Heterogeneity and Nonequilibrium Dynamics

This is the old version of the JRN LTER website. Please visit https://lter.jornada.nmsu.edu.

Jornada scientists discovered that variability in ecosystem responses in both time and space is more characteristic of drylands than average conditions. New research approaches provide insights into old problems, including inconsistent responses through time, persistent and variable patterns in space, and emergent behavior across scales.


Much of ecological research in terrestrial systems focuses on detailed understanding of local processes, such as competition for limiting resources, on fine-scale dynamics of individual plots that are extrapolated to broad-scale patterns of ecosystem types and biomes. Although this perspective can explain short-term dynamics at fine scales of plants and patches in drylands, landscape-scale dynamics over decadal time scales often cannot be extrapolated from finer scales of study. Thus, the largest errors in prediction will occur at the scales of most interest to land managers and decision makers.

A synthesis of long-term research at the JORNADA is providing new insights into these perplexing dynamics. Long-term studies of aboveground net primary production (ANPP) and biodiversity illustrate the importance of nonequilibrium dynamics in response to climate. Results show that a sequence of wet years initiates a sequence of events that results in higher production and biodiversity than expected based on rainfall. Plant-soil water feedbacks and patch scale redistribution of soil, organic matter, and nutrients are key processes governing dynamics at broader scales. These nonlinear increases in herbaceous plants on desertified shrublands are predicted to result in a state change reversal in the future under a directional increase in precipitation. These responses are also contingent on environmental conditions and the spatial context of a location. Mesquite shrublands on sandy soils with little topographic relief are more susceptible to reversal than creosotebush shrubland on sandy clay soils with well-established petrocalcic layers that affect water available to grasses. Distance to seed sources can also generate spatial heterogeneity, time lags, and nonlinear dynamics in the recovery of grasses. Researchers found that changing pattern-process relationships across scales can generate emergent behavior at broader scales that can explain historic patterns of change at the Jornada, and for a wide range of ecosystem types at other sites. This emergent behavior resulting from cross-scale interactions cannot be predicted from fine-scale patterns and processes.

Connections among plant, patch and landscape scales at the Jornada were expanded conceptually to regional and continental scales, and provides important linkages between LTER site-based science and continental-scale research being investigated by the National Ecological Observatory Network. Technologies based on these concepts are being applied to management of many of the hundreds of thousands of hectares of rangelands in the western US as well as in other arid and semiarid regions globally.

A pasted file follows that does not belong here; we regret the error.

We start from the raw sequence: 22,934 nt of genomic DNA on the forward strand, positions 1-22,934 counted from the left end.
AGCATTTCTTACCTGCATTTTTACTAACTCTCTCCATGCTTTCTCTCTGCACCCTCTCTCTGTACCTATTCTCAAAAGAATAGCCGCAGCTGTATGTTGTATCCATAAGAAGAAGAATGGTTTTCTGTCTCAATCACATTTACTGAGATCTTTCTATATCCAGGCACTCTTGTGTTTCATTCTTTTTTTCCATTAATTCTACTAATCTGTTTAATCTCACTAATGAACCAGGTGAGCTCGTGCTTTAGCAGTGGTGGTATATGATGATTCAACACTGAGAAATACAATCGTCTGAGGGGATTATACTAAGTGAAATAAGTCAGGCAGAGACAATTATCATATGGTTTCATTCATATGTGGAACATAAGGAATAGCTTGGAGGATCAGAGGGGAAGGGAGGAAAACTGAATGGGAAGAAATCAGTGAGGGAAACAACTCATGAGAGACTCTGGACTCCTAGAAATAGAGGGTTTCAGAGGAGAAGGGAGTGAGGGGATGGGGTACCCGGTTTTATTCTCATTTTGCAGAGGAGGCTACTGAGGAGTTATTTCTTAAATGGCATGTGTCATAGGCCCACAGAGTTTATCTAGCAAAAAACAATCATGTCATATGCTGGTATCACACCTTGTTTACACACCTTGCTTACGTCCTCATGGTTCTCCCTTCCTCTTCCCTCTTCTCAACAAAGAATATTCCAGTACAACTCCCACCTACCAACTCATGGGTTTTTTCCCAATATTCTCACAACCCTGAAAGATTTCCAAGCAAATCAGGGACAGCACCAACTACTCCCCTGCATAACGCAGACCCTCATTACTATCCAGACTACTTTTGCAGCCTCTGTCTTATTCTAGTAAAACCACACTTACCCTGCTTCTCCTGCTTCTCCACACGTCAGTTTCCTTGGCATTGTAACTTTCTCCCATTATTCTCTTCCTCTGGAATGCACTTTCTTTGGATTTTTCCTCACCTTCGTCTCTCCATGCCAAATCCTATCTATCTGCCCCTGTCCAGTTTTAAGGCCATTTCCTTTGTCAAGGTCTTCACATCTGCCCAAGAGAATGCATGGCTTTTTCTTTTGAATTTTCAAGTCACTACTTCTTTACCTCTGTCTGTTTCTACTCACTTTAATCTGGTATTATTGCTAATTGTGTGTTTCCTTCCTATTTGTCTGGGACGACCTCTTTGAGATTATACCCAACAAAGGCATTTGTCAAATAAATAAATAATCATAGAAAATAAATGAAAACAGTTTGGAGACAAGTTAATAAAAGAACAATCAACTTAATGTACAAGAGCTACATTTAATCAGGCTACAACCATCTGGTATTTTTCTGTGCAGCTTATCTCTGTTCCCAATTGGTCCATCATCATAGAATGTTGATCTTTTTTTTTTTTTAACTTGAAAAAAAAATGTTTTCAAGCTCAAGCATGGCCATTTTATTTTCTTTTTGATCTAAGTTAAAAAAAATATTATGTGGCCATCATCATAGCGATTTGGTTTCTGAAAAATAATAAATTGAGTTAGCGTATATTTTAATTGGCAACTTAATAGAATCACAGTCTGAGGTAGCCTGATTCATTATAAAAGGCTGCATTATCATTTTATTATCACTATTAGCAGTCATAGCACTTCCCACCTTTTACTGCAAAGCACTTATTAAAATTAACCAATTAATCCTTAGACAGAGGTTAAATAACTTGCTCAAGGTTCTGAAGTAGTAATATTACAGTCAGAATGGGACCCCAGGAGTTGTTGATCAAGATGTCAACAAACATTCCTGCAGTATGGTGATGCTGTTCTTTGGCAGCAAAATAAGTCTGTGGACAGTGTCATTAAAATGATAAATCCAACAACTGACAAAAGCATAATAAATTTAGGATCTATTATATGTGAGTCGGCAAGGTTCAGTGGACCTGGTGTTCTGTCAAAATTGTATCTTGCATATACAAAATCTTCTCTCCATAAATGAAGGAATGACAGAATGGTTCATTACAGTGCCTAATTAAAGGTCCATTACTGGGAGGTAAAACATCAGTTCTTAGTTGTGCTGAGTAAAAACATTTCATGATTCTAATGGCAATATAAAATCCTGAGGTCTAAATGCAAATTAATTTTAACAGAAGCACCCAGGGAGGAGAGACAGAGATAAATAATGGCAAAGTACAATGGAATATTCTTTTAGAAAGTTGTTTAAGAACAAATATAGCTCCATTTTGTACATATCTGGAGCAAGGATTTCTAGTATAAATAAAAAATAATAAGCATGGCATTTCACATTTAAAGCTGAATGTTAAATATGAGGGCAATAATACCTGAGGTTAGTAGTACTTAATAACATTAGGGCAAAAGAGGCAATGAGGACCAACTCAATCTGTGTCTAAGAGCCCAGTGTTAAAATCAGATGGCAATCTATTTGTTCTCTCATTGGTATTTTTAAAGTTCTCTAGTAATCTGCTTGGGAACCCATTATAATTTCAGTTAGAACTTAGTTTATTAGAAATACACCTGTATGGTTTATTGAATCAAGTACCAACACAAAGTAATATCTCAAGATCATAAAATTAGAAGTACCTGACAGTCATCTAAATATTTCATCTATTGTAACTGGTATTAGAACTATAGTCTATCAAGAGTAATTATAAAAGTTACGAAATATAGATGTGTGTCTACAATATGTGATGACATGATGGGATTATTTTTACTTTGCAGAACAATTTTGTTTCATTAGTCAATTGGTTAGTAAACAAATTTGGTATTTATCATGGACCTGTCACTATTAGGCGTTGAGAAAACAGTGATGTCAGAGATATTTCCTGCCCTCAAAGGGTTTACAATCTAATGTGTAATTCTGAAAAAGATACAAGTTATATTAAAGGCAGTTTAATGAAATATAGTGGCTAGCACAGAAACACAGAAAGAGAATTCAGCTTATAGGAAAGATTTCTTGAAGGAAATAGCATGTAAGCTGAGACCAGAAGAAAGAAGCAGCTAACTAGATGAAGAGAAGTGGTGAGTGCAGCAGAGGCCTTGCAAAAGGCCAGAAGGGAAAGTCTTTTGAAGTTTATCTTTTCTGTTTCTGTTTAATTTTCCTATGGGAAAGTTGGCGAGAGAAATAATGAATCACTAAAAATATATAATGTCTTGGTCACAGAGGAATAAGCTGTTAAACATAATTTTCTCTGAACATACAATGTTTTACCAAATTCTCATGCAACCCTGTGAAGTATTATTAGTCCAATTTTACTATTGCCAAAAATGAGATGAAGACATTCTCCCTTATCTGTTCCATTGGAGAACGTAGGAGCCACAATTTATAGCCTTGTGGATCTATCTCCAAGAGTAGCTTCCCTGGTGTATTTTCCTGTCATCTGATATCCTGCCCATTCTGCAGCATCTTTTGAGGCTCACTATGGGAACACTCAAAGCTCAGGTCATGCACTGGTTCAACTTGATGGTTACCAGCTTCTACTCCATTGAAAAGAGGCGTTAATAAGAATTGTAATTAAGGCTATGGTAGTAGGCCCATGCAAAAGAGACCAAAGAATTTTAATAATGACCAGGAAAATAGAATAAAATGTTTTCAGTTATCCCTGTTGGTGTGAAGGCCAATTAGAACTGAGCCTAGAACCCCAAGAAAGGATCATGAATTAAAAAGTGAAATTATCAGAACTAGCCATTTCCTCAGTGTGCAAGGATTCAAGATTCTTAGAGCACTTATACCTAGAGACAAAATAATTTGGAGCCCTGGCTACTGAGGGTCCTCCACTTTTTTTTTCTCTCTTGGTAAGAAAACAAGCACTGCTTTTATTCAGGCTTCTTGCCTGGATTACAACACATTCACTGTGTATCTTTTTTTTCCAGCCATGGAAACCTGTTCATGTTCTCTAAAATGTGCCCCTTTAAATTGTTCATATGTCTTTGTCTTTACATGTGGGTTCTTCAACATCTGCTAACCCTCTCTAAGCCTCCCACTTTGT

Explanations for unsuccessful attempts to limit shrub expansion using various methods, including livestock removal, have emerged from Jornada studies. Current dominance by creosotebush of this exclosure (right panel) built in 1920 on a site dominated by black grama grasslands (left panel) is attributed to spatial processes of redistribution of water, nutrients, and seeds across scales that overwhelmed effects of release from grazing on grass-shrub competition.

Credit: USDA-ARS, Jornada Experimental Range archive.


Large variability in aboveground net primary production (ANPP) through time for grassland (upland) and shrubland (mesquite) ecosystem types can be explained by positive feedbacks at plant to patch scales that emerge following a sequence of wet years. Higher ANPP than expected based on rainfall in 2006-2008 (red points) results from herbaceous plants recruited in the wet summers of 2004-05 that captured water from patch-scale overland flow in each successive wet year to increase rain use efficiency. These interactions across scales are increasingly recognized as key to understanding variability in time and space in drylands at the Jornada and globally.

Source:  D.P.C. Peters, J. Yao, O.E. Sala, and J.P. Anderson Global Change Biology (submitted).


For further reading:

  • Monger HC, Cole DR, Buck BJ, Gallegos RA. 2009. Scale and the isotopic record of C4plants in pedogenic carbonate: from the biome to the rhizosphere. Ecology 90:1498–1511.
  • Peters DPC, Bestelmeyer BT, Herrick JE, Monger HC, Fredrickson E, Havstad KM. 2006. Disentangling complex landscapes: new insights to forecasting arid and semiarid system dynamics. BioScience 56: 491-501.
  • Peters DPC, Groffman PM, Nadelhoffer KJ, Grimm NB, Collins SL, Michener WK, Huston MA. 2008. Living in an increasingly connected world: a framework for continental-scale environmental science. Frontiers in Ecology and the Environment 5:229-237.

For further information:  Dr. Debra P.C. Peters (debpeter@nmsu.edu)